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Archive for the tag “rude”

SDEA Spring Election Challenges and Interpretations

It’s easy to be an armchair quarterback.  Watch the others do the job, then swoop in after the fact and tear apart every facet of the work being done.  It is also easy to interpret information to support one’s own agenda.

The Breakfast Club recently released a long, point by point armchair quarterback version of the recent elections.  And I’m accused of having too much time on MY hands…

Within their lengthy diatribe, they attempt to discredit the current election challenges through their interpretation of the standing rules and regs of our election procedures.  Some of these comments sound as if they have merit.  Others give the impression of the “were desperate to take over the board and this is our last chance to do so” variety.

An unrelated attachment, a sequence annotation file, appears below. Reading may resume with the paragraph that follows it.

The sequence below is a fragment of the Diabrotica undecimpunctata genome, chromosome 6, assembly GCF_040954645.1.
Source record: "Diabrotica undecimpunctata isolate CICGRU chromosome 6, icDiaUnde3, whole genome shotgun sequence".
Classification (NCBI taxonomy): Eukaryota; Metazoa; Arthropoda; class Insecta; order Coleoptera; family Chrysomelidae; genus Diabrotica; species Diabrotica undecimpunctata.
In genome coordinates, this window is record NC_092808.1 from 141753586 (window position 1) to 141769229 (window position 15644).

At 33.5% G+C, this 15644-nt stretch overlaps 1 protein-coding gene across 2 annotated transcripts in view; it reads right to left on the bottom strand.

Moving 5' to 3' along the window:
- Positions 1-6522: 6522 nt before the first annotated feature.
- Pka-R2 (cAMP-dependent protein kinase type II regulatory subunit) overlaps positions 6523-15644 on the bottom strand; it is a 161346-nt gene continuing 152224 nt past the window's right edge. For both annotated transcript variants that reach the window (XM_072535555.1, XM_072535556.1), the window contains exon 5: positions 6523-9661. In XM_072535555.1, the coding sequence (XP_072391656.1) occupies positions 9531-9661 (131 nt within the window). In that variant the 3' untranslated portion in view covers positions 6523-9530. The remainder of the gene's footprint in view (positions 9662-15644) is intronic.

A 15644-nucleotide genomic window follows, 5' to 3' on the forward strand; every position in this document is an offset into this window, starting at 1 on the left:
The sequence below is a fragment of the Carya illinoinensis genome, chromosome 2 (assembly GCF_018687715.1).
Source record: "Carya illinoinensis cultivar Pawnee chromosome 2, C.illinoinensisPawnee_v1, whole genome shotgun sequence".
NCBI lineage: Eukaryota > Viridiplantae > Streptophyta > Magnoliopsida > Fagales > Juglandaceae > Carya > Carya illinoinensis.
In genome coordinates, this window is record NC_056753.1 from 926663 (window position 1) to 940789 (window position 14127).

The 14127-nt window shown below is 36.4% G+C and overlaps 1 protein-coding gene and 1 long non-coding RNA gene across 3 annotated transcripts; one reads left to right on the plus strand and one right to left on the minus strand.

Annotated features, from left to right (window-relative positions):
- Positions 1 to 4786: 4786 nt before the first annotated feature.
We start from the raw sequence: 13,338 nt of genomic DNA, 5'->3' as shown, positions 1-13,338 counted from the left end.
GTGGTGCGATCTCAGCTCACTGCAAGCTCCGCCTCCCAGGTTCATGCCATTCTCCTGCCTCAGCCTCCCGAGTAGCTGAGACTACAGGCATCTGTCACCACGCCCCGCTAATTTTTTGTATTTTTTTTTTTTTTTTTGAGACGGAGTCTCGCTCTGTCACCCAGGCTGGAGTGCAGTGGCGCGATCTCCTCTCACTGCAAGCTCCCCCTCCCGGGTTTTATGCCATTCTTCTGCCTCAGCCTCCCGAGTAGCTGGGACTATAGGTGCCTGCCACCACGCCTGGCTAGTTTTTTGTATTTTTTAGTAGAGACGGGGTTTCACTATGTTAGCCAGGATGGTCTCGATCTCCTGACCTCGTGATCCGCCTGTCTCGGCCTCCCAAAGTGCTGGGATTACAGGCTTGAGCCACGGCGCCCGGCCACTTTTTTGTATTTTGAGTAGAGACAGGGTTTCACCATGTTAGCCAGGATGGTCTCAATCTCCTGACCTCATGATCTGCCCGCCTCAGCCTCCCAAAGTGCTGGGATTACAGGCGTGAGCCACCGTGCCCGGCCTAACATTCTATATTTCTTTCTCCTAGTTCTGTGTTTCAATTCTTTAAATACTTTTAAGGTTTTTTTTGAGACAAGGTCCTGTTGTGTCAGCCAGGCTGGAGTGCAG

Oddly enough (or maybe not), their long post of violations doesn’t include the violation by their own members with regards to (as they call it) The Email Heard ‘Round the World.  Many of the problems noted by the Club stem from this particular violation.  If their member hadn’t campaigned for their slate of candidates over the district email system, we might not be at this point.  Whether or not Carter was a candidate or not, whether he knew of the rules or not, his email in support of Club contenders violated our rules.

Now, their long list of other violations reads like a police blotter.  All of them come from section nine of the standing rules.  All of them can be interpreted in several ways.  Obviously, since their candidates did not win outright, they choose to interpret them in such a way as to cause shame towards your SDEA leadership and the election committee.  Rather than dive through every rule and show its true meaning, I’ll hit a few highlights of importance.

SR 9.1.E.3 (Procedures) Candidates will receive confirmation from the SDEA office that their Declaration form has been received either by email, US mail, or a written receipt when hand delivered.